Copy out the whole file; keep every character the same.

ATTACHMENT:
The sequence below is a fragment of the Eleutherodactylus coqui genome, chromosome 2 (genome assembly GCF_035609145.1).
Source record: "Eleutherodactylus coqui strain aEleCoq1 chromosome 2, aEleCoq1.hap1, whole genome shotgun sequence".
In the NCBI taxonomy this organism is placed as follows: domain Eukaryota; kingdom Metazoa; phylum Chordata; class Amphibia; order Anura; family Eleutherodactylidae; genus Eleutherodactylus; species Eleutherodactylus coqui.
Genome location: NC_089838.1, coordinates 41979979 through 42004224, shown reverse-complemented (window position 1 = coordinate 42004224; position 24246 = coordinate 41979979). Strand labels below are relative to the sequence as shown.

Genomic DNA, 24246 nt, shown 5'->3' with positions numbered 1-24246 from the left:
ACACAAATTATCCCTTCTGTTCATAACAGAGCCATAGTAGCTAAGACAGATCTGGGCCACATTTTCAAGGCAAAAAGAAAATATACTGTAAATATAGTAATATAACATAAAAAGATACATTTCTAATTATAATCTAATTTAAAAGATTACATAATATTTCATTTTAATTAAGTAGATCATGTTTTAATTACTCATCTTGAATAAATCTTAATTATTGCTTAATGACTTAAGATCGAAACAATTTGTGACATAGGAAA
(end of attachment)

The sequence below is a fragment of the Eleutherodactylus coqui genome, chromosome 2 (genome assembly GCF_035609145.1).
Source record: "Eleutherodactylus coqui strain aEleCoq1 chromosome 2, aEleCoq1.hap1, whole genome shotgun sequence".
In the NCBI taxonomy this organism is placed as follows: domain Eukaryota; kingdom Metazoa; phylum Chordata; class Amphibia; order Anura; family Eleutherodactylidae; genus Eleutherodactylus; species Eleutherodactylus coqui.
Genome location: NC_089838.1, coordinates 41979979 through 42004224, shown reverse-complemented (window position 1 = coordinate 42004224; position 24246 = coordinate 41979979). Strand labels below are relative to the sequence as shown.

Genomic DNA, 24246 nt, shown 5'->3' with positions numbered 1-24246 from the left:
ACACAAATTATCCCTTCTGTTCATAACAGAGCCATAGTAGCTAAGACAGATCTGGGCCACATTTTCAAGGCAAAAAGAAAATATACTGTAAATATAGTAATATAACATAAAAAGATACATTTCTAATTATAATCTAATTTAAAAGATTACATAATATTTCATTTTAATTAAGTAGATCATGTTTTAATTACTCATCTTGAATAAATCTTAATTATTGCTTAATGACTTAAGATCGAAACAATTTGTGACATAGGAAA